By Bill Spinks

Midlothian’s downtown area will look very different in the future, and the City Council took steps Monday night to start directing the development of the city’s central business district.

During its semimonthly meeting, the council amended the city’s Comprehensive Plan by approving the adoption of the 2020 Downtown Plan. This plan provides a vision and official policy for the future of the downtown area. Eventually, the plan’s intent is to expand the boundaries of the central business district over time to strengthen the core of the downtown.

The current CBD, as recognized in the study leading up to the plan, consists of about 27 blocks. Future growth will expand the CBD to a much larger area, bounded roughly by 1st Street to the west, 14th Street to the east, Avenue B to the north and Walter Stephenson Drive to the south.

However, the plan will allow for residential as well as commercial use. Responding to a question from a resident of 7th Street, assistant city manager Clyde Melick quickly assured her that no homeowners will be forced out of their houses.

"This is a public-private partnership," Melick said. "We don’t plan through this plan on buying out houses. Now if there’s some property we want, we might acquire it down the road. But at this point we’re not looking to acquire homes."

The plan is a result of more than a year of work that included committee meetings, interviews, workshops, public input, analysis and staff collaborations.

The planning began by identifying the assets that downtown Midlothian already has, as well as challenges and things that downtown is missing. The planning later grew into a downtown vision, with mixed uses, vibrant public spaces, creating a cultural hub, and walkability and safety identified.

"I appreciate the process that went into this," Mayor Pro Tem Justin Coffman said. "We got a lot of feedback from the community. So I feel like this — what’s on this paper and what was being presented tonight — is an accurate representation of the voice of Midlothian ctizens."

Highlights of the Illustrative Master Plan include a new central square anchored by a new City Hall, and catalyst projects such as recent median improvements on Main Street.

Other items

• Mayor Richard Reno began the meeting by offering his condolences to the family of former councilmember William Hollabaugh, who passed away recently. Hollabaugh served on the council from 1998 to 2004.

• Consent agenda items included temporary concrete batch plants for both the Grove and Hawkins Meadows developments and the abandonment of a soils conservation easement at 1211 Bosque Lane.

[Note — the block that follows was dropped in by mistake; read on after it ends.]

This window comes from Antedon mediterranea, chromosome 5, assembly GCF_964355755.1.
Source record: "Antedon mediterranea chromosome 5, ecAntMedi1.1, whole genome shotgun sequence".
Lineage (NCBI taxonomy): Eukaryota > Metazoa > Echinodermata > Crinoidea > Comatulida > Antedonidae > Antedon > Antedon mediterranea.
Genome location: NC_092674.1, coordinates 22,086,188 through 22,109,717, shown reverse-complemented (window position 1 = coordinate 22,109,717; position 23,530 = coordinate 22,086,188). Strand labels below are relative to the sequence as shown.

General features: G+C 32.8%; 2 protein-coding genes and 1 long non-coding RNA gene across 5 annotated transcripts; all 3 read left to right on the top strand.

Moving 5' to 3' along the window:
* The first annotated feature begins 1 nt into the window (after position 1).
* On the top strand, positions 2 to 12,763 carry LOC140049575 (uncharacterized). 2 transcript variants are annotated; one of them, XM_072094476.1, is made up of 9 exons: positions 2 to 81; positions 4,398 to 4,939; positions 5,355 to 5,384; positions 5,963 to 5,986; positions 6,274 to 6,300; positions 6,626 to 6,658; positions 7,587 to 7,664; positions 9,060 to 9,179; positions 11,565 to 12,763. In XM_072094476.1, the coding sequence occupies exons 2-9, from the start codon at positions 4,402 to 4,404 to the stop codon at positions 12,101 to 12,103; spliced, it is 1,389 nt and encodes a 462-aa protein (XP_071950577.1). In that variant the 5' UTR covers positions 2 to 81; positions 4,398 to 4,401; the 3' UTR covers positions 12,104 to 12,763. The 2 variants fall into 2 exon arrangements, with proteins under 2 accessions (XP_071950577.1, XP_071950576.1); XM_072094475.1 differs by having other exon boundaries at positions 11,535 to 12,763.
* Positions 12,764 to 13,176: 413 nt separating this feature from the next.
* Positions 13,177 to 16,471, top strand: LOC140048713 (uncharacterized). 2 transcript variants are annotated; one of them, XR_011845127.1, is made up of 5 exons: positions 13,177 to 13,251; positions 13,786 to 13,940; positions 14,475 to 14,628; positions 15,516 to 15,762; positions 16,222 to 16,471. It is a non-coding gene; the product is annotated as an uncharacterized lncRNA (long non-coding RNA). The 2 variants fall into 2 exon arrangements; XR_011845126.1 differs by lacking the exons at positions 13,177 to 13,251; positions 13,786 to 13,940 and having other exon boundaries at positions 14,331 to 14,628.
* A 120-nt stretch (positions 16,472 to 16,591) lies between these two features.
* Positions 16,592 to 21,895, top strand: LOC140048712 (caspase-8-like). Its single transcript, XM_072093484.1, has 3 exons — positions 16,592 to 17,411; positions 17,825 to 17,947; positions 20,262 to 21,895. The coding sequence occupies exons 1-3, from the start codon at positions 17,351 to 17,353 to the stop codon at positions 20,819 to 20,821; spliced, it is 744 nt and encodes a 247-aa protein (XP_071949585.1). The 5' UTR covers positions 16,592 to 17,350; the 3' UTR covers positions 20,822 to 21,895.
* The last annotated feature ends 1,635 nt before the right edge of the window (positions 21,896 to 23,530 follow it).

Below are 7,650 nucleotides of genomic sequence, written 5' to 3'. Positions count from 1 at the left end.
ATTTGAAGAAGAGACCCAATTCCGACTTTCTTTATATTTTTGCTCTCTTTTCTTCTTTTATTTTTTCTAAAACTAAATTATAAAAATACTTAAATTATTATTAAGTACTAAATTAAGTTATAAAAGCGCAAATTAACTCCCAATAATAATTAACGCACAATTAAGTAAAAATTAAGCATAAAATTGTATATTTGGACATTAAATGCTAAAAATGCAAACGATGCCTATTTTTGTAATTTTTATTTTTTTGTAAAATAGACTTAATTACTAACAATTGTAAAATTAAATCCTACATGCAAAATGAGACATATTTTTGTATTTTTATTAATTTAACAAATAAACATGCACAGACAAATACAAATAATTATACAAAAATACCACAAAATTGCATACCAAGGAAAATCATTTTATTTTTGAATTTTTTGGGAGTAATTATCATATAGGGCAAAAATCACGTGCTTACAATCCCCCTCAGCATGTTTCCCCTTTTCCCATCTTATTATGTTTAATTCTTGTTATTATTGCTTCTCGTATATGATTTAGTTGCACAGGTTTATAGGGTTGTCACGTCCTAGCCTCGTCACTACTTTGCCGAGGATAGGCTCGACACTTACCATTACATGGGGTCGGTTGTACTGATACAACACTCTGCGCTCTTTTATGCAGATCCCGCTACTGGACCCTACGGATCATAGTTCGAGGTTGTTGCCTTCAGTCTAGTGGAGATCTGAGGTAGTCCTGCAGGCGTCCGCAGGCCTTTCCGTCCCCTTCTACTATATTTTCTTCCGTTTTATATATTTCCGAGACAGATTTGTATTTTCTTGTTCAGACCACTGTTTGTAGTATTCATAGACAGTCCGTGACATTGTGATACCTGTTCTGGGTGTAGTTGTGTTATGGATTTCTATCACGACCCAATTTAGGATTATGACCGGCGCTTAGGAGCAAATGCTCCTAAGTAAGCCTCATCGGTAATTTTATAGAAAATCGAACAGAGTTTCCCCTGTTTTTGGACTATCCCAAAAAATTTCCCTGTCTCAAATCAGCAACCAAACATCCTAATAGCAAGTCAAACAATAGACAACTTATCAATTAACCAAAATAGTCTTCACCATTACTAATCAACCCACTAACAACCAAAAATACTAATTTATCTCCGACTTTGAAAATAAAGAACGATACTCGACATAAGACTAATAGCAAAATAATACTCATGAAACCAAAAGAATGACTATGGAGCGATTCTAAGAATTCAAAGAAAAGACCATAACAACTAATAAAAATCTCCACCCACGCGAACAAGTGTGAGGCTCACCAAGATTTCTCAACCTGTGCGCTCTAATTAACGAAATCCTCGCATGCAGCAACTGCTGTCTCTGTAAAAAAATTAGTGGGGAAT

• In a matter that was held over from the May 26 meeting, a contract with Dean Electric Inc. (dba Dean Construction) for site work, utilities and amenity improvements for Phase II of Midlothian Community Park was approved. The contract is worth a maximum of $18.4 million, with an additional $700,000 contingency amount that will include baseball restrooms, a multipurpose court, a sand volleyball court and court lighting.

• The sale of an 8.8-acre parcel of land within the Midlothian Business Park to TGCNA was approved, as well as an economic development performance agreement with Vision Engineering and Metal Stamping Inc. to provide a possible incentive of up to $200,000 for job creation.

• The council agreed to a five-year service contract with UBEO Business Services for 31 Ricoh copiers and one Canon Wide Format printer. The current contract expires in October.

• A retail water service agreement with Mountain Peak Special Utility District was agreed to, designating service areas between the city and the SUD for a small area to the south of U.S. Highway 287. The city will take over service at the location where a new elementary school has been proposed.

• A development agreement for Phase II of the Mockingbird Springs development was approved.

• Councilmembers OK’d an agreement with BNSF Railway for improvements to an at-grade crossing at VV Jones Road, at a cost of $277,846. The city will reimburse BNSF for the crossing improvement costs, and in turn, the Midlothian Development Authority will reimburse the city for the same amount.

• The council entered into an interlocal agreement with Midlothian ISD for the assignment of a police commander, a police sergeant and seven school resource officers to MISD for the upcoming school year.

• Following an executive session, the council took no action.